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The vaccine strategy would be monitored by government agencies including Medsafe and Pharmac, as well as independent advisers.
Some $10million would go towards research in New Zealand, and a further $5million was set aside for future production.
More than $20million had been earmarked for international research involving New Zealand scientists and to assist organisations which would eventually distribute the vaccine to developing countries.
Webster Centre for Infectious Diseases director James Ussher said a vaccine was a critical part of the fight.
‘‘It’s fantastic to see the Government invest in that ... it’s fantastic they have highlighted local manufacturing, which will be critical for New Zealanders to access any vaccine.’’
Associate Prof Ussher, who is already participating in international vaccine development programmes, said there was no reason New Zealand scientists could not make the breakthrough the world was waiting for.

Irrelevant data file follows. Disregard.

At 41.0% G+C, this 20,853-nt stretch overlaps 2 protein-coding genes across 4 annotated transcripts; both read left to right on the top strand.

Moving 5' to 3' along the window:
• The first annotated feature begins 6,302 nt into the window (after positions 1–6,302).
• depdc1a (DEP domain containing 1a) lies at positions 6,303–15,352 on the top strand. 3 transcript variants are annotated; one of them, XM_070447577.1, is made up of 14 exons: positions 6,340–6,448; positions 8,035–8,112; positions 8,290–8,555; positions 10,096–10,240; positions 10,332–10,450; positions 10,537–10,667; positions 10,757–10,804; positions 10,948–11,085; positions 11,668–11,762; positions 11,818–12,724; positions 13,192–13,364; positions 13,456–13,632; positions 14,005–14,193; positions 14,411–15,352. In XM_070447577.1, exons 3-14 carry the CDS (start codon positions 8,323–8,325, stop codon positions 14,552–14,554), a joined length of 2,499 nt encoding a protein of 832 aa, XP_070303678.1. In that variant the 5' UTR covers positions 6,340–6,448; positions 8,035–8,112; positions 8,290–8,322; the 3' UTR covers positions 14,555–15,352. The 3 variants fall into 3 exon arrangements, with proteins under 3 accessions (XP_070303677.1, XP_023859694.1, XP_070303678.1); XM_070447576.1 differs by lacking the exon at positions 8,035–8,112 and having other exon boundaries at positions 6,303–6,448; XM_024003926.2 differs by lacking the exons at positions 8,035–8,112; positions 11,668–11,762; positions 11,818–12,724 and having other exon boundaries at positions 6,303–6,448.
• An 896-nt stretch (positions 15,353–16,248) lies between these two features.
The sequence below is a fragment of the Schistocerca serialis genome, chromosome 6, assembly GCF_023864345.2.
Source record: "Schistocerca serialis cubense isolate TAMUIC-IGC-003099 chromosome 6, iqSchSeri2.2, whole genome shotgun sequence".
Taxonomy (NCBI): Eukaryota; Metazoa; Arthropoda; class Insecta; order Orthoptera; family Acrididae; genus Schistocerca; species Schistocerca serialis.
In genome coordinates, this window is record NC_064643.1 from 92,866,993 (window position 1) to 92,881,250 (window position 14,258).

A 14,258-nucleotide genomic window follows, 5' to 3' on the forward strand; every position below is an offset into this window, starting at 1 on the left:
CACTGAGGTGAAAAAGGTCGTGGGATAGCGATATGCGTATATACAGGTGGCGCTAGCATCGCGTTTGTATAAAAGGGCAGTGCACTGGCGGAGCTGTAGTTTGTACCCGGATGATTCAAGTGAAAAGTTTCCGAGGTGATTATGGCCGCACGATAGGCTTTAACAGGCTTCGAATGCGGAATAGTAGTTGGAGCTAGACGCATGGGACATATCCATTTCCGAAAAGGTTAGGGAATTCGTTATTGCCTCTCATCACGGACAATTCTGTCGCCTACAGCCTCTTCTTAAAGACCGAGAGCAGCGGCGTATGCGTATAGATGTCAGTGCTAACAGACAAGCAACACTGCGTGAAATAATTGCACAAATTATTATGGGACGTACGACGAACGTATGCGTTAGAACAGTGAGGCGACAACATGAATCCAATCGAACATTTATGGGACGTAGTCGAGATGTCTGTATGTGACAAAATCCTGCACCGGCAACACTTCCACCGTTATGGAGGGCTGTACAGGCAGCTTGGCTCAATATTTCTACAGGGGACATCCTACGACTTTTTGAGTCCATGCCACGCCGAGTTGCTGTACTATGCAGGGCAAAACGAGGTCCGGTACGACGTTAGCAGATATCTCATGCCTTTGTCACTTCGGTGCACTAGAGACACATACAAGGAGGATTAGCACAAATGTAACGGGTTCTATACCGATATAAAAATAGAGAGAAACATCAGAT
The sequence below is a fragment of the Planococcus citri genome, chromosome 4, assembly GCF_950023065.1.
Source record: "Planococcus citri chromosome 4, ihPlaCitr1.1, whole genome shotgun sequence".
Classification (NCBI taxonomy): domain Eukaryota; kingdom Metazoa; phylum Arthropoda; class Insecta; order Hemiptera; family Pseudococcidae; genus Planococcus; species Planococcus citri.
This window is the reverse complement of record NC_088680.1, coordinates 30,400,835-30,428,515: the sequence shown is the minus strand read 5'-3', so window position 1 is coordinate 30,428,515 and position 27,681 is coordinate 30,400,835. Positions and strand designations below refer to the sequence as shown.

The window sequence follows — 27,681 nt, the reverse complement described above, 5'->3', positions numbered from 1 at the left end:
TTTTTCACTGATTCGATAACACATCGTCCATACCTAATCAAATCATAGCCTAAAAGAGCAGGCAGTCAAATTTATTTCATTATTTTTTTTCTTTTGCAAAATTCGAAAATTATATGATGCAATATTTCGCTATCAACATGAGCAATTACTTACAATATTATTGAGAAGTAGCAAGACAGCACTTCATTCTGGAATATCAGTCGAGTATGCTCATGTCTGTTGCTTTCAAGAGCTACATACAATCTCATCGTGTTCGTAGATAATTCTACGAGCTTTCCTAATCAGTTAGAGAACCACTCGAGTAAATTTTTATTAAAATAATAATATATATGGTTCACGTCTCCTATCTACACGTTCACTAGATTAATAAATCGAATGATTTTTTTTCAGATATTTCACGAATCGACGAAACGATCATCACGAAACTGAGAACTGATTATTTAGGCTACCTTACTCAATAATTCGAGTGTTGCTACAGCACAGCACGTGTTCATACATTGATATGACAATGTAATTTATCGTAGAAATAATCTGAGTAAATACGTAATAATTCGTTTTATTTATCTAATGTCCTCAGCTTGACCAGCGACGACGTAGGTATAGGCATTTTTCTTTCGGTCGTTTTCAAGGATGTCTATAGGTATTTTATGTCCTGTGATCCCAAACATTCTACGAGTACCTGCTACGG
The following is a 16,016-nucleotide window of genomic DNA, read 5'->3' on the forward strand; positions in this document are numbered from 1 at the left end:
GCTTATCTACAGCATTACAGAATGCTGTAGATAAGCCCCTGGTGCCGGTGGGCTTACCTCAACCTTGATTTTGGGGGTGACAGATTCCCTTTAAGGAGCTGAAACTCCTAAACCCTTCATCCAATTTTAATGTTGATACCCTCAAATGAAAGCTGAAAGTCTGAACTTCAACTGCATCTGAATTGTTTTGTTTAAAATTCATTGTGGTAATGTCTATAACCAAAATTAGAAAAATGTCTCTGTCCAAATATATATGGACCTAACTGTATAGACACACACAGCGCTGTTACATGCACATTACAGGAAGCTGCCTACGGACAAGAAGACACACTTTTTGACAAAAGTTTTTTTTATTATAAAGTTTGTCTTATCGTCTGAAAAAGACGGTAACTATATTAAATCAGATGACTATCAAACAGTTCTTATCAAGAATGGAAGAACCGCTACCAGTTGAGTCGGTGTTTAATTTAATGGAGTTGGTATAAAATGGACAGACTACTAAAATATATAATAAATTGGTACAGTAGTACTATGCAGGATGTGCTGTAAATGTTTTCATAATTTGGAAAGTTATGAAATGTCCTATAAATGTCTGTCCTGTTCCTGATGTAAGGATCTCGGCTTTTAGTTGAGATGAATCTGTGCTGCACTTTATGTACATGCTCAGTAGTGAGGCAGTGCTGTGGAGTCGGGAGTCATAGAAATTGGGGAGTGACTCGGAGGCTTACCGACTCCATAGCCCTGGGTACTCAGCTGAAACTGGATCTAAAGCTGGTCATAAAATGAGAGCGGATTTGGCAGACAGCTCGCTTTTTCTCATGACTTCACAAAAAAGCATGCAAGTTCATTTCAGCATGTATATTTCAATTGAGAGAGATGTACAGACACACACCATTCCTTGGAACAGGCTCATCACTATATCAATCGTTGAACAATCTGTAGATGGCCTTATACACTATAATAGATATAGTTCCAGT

‘‘There are a lot of vaccine candidates being assessed worldwide, but we have the scientific capacity and the resources in New Zealand that we can contribute to that research,’’ he said.
‘‘I definitely think we can develop a vaccine in New Zealand ... whether we are the first or not, there are a lot of other candidates out there.’’
Even if the breakthrough was made elsewhere, Covid-19 and similar pathogens would be around for years to come and research to combat the current threat would likely be useful in the future, Prof Ussher said.
‘‘We would be very interested in working with the Government on the vaccine strategy, and look forward to seeing what the details of the work are.’’
Meanwhile, the Otago Medical Research Foundation has set up an urgent, accelerated competitive fund specifically for Covid-19 research.
The foundation would grant up to a maximum of $40,000 per Covid-19 research project, extra funding on top of its annual $400,000 budget for wider medical research.
‘‘The OMRF believes that it’s important to support research into this new virus and its impact in New Zealand to we learn all we can from it,’’ foundation development director Susan Sims said.
‘‘The research undertaken will be nationally focused and will contribute to the worldwide understanding of Covid-19.’’